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Re: [PATCH 4/4] block: introduce BDRV_MAX_LENGTH

From: Vladimir Sementsov-Ogievskiy
Subject: Re: [PATCH 4/4] block: introduce BDRV_MAX_LENGTH
Date: Fri, 8 Jan 2021 14:14:30 +0300
User-agent: Mozilla/5.0 (X11; Linux x86_64; rv:78.0) Gecko/20100101 Thunderbird/78.6.0

07.01.2021 15:20, Richard W.M. Jones wrote:
On Thu, Jan 07, 2021 at 10:56:12AM +0000, Richard W.M. Jones wrote:
On Thu, Jan 07, 2021 at 09:58:17AM +0000, Richard W.M. Jones wrote:
On Fri, Dec 04, 2020 at 01:27:13AM +0300, Vladimir Sementsov-Ogievskiy wrote:
Finally to be safe with calculations, to not calculate different
maximums for different nodes (depending on cluster size and
request_alignment), let's simply set QEMU_ALIGN_DOWN(INT64_MAX, 2^30)
as absolute maximum bytes length for Qemu. Actually, it's not much less
than INT64_MAX.

+ * We want allow aligning requests and disk length up to any 32bit alignment
+ * and don't afraid of overflow.
+ * To achieve it, and in the same time use some pretty number as maximum disk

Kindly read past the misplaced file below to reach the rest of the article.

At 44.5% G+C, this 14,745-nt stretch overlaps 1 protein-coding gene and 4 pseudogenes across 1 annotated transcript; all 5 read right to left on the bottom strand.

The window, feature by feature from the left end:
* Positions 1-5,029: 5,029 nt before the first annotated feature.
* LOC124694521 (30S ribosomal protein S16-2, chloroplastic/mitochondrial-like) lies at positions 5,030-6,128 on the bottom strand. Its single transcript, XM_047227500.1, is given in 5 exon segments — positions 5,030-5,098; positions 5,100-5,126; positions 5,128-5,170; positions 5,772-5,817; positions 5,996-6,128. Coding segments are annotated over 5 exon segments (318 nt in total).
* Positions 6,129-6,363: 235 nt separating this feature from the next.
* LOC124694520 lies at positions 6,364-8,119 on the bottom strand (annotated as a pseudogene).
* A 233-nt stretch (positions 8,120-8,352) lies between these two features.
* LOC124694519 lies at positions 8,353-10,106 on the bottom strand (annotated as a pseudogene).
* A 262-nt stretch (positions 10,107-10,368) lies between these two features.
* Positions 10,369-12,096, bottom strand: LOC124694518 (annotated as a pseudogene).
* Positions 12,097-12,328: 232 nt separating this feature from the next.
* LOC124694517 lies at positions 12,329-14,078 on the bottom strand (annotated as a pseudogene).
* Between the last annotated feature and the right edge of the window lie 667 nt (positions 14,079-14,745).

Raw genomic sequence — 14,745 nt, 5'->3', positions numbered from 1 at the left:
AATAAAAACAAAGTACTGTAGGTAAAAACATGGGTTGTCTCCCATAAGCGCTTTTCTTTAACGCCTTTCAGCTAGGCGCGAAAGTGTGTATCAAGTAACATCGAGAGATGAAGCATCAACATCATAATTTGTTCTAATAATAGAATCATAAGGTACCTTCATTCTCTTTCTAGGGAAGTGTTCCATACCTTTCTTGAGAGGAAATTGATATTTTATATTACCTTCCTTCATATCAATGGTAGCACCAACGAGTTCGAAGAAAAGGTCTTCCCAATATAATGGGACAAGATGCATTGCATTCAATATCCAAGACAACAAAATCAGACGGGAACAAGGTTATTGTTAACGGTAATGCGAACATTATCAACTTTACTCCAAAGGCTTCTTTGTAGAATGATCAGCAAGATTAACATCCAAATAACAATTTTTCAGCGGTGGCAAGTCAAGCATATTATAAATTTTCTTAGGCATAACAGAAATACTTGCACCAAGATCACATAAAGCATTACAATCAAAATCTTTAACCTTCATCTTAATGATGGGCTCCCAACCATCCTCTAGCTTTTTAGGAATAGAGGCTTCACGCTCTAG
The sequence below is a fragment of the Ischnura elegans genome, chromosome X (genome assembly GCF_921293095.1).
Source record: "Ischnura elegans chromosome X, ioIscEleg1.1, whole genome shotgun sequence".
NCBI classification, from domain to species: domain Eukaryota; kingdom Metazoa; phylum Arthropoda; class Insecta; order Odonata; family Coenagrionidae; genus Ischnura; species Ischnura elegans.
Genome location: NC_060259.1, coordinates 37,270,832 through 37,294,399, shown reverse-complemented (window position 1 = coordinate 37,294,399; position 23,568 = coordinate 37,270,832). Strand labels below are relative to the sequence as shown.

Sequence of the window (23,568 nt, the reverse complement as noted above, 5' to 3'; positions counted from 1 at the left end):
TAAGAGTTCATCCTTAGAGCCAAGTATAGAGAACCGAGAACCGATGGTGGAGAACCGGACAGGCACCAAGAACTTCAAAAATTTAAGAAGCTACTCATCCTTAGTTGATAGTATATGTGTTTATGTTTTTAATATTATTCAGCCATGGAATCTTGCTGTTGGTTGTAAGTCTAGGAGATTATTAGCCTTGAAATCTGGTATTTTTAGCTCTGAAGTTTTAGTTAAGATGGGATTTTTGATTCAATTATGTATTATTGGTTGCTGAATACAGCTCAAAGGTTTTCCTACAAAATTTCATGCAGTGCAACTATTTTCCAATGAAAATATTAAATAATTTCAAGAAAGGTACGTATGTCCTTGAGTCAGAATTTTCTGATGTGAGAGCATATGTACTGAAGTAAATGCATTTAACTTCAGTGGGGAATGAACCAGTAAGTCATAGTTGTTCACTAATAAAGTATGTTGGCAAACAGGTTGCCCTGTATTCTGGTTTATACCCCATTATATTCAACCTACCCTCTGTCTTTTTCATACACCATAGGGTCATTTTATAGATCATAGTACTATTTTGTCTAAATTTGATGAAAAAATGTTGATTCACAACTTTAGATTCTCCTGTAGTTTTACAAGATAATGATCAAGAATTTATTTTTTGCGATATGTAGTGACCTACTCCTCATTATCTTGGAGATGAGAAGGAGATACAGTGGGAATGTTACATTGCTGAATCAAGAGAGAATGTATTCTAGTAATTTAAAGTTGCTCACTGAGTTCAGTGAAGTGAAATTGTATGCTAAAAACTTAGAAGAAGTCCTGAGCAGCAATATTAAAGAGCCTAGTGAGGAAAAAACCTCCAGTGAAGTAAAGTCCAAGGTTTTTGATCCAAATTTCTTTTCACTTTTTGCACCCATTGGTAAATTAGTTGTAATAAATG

+ * size, let's define maximum "length" (a limit for any offset/bytes request 
+ * for disk size) to be the greatest power of 2 less than INT64_MAX.
+ */
+#define BDRV_MAX_ALIGNMENT (1L << 30)

This change broke nbdkit tests.

Actually that's not the only problem.  It appears that we're unable to
read or write the last sector of this disk:

$ nbdkit memory $(( 2**63 - 2**30 )) --run 'build/qemu-io -r -f raw "$uri" -c "r -v 
$(( 2**63 - 2**30 - 512 )) 512" '
read failed: Input/output error

$ nbdkit memory $(( 2**63 - 2**30 )) --run 'build/qemu-io -f raw "$uri" -c "w -P 3 
$(( 2**63 - 2**30 - 512 )) 512" '
write failed: Input/output error

You can play around with the constants.  I found it's possible to read
and write the non-aligned 512 bytes starting at 2^63-2^30-513.  Could
be a fencepost error somewhere in qemu?

Actually this is a pre-existing bug in qemu.

What happens is qemu-io calls qemu_strtosz("9223372035781033472")
which returns 0x7fffffffc0000000 and no error.  That answer is plain
flat out wrong.  The reason for that is qemu_strtosz uses floating
point for the calculation(!) so is limited to 53 bits of precision and
silently truncates.

Hmm.. Seems it wants to support floats, like 1.5G.. Don't seem to be very 
useful, but why not. I think we should call qemu_strtou64 first, and only if it 
fails or leaves '.', 'e' or 'E' (anything else?) as end character we should do 
all this floating point logic.

It happened we were just lucky that our earlier test with
2^63 - 1024 worked.


Best regards,

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